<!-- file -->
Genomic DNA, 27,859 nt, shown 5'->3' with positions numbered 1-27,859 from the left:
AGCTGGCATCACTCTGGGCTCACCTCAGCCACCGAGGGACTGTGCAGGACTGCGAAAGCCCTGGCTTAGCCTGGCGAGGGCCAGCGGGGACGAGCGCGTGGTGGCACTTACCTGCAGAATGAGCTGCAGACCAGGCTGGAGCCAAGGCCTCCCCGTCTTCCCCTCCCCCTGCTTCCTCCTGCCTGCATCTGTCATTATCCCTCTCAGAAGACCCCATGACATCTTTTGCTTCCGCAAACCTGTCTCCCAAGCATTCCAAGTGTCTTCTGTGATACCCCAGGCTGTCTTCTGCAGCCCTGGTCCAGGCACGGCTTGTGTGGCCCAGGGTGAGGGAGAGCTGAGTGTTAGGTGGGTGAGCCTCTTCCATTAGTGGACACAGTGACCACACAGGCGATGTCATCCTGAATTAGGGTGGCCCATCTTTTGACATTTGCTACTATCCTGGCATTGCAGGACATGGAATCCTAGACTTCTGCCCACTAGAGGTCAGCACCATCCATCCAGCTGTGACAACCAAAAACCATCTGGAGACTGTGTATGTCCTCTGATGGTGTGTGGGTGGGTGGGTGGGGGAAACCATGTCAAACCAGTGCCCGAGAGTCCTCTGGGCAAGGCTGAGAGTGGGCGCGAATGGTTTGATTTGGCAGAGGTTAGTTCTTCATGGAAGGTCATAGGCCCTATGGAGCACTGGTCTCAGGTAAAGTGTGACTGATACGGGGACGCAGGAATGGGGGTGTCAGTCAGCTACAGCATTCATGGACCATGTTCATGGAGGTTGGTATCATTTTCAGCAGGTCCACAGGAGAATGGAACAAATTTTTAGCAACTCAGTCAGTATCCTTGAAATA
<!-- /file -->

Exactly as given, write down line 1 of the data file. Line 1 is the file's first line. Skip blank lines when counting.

Genomic DNA, 27,859 nt, shown 5'->3' with positions numbered 1-27,859 from the left: